John Wooden coached a record ten NCAA Men’s basketball championship teams and was called the “Greatest Coach of All Time” by the Sporting News. You would think a man like that would have been obsessed with the scoreboard, but he wasn’t.

He said: “Peace of mind is attained only through self-satisfaction, in knowing you make the effort to do the best of which you are capable.” The best of which you are capable? But what about the final score? And therein lies a critical distinction. There is a difference between taking some actions and getting an outcome, and taking a set of actions such that it is most likely to achieve a desired outcome regardless of what actually happens.

Let’s imagine scenario one: Two good friends are applying to a competitive college. Both of them have excellent applications. One of them is a semi-professional violin player and the other is an all-state track athlete. The college was graduating more than half of the violin section of the orchestra, so the violin player got accepted, while the the track athlete was not needed because the entire track team was freshmen and sophomores. Did the violin player win? Did the athlete lose?

Take scenario two: A headphones company has been planning its launch party for two months. When the big Friday comes around, torrential thunderstorms keep attendees away. The launch team is emotionally crushed. The event is a failure. Or is it?

Everything in the world can be divided into two categories: 1) Things over which you can exert influence, and 2) Things that are out of your control.

When you do anything, there are certain components over which you control. When you are going somewhere, you can choose when you leave, how you transport yourself, and the route that you take. There are also always things that are truly out of your control. You can’t control traffic, train delays, or congestion.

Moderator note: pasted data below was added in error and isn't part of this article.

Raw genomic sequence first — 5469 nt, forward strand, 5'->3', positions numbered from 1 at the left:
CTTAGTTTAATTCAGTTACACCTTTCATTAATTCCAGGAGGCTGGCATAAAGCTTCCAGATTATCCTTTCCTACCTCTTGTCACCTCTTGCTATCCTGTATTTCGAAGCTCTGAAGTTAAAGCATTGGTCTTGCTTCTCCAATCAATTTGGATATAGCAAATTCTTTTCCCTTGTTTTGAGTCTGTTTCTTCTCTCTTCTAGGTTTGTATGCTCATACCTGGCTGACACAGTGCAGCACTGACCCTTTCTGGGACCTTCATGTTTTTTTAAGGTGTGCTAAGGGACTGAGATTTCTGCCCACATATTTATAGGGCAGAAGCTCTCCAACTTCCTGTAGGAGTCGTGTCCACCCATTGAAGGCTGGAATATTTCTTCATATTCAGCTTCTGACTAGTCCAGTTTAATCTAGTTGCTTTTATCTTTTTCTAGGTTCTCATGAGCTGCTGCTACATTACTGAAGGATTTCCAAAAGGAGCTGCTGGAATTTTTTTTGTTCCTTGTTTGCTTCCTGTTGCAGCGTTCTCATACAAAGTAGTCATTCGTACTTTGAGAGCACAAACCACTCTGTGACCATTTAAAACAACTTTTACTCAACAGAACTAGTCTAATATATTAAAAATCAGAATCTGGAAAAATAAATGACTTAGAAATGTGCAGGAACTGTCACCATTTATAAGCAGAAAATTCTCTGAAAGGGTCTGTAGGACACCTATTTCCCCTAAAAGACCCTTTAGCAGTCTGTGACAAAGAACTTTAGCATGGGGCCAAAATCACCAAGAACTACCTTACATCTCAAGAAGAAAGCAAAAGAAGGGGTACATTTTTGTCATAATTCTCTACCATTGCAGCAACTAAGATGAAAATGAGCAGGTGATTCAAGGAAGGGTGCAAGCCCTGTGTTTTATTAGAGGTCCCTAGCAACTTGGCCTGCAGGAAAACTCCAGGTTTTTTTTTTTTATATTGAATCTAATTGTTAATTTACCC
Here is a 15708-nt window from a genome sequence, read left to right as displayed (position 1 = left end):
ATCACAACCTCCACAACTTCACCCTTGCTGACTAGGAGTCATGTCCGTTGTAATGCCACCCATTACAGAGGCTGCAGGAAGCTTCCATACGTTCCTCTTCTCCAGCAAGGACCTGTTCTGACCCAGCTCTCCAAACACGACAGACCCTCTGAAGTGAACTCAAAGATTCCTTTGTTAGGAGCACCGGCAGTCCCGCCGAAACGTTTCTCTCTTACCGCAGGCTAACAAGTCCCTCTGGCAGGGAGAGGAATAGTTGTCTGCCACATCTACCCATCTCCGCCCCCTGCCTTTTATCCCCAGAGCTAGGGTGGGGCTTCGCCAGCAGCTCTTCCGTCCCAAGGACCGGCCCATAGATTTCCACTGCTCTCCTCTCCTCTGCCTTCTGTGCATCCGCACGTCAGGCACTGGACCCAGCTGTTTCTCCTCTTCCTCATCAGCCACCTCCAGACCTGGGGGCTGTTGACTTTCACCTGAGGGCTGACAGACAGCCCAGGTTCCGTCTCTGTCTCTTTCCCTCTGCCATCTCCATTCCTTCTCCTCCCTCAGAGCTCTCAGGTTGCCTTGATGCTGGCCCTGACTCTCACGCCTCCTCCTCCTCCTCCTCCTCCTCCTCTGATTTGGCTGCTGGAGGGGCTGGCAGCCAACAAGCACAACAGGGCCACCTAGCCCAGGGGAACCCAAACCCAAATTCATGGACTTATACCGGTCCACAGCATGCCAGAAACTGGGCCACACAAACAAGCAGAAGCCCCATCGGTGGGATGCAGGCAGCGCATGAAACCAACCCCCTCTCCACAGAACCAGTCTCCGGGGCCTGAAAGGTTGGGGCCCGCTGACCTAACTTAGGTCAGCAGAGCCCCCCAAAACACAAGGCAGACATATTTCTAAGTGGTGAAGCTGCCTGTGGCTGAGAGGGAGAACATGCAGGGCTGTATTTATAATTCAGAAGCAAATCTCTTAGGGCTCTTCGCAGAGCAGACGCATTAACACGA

People who are successful live in category one. People who drive themselves crazy live in category two.

“AARRRGGGG!!!! There’s so much traffic! It’s awful, I hate it.” Ummm, so you are going to yell away the other cars on the road?

“The shopping center is really congested, so I’m going to do all of my shopping on Sunday morning. It’s not so bad then.” See the difference? This person focused on what they could control–what time they choose to leave–and ignored the noise.

This pattern repeats itself over and over again, and it drives me crazy to see people get so frustrated by things that are completely outside of their control. You cannot win by focusing on that stuff. World hunger? Not within your control. Volunteering locally with a food bank? Absolutely. Controlling when the train arrives? Not a chance. Leaving ten minutes early to give yourself the best shot to arrive on time? That’s the ticket.

I’m not saying that there’s nothing important that is beyond your control. In fact, many important things are beyond your control. The weather, economy, transportation system, other people–there are many important things that you have little influence over. But if you let yourself get exasperated by these things, it is a one-way ticket to nowhere.

Be very careful, though, to not mistakenly think that something is completely out of your control when you can actually influence a key part of it. Can you control whether or not you will get offered a particular job? Not exactly, but you can get your resume peer-reviewed, practice for your interview, and follow-up with your interviewer. You can’t control the rain, but you can choose if your event will be inside or outside. One is clearly less risky.

In business, like in all things, focus on what you can control.

  • Your story. You can control how you tell and pitch your story. You can’t control if people will write about it or not.
  • Your vendors and consultants. You can control how you manage them. You can’t control what they do.
  • Your customers. You can control how you interact with them. You can’t control them.
  • Your product. You can control the quality, the price, and the speed. You can’t dictate the market.

If something is not working, don’t complain about it, don’t stick your head in the sand, either. Find a part that you can control, and do something about it.

Marc Brodeur just wants everyone to be awesome. His first company, Brode, makes a special vitamin that helps promote proper hydration and detox when drinking alcohol. Follow him on Twitter and Tumblr.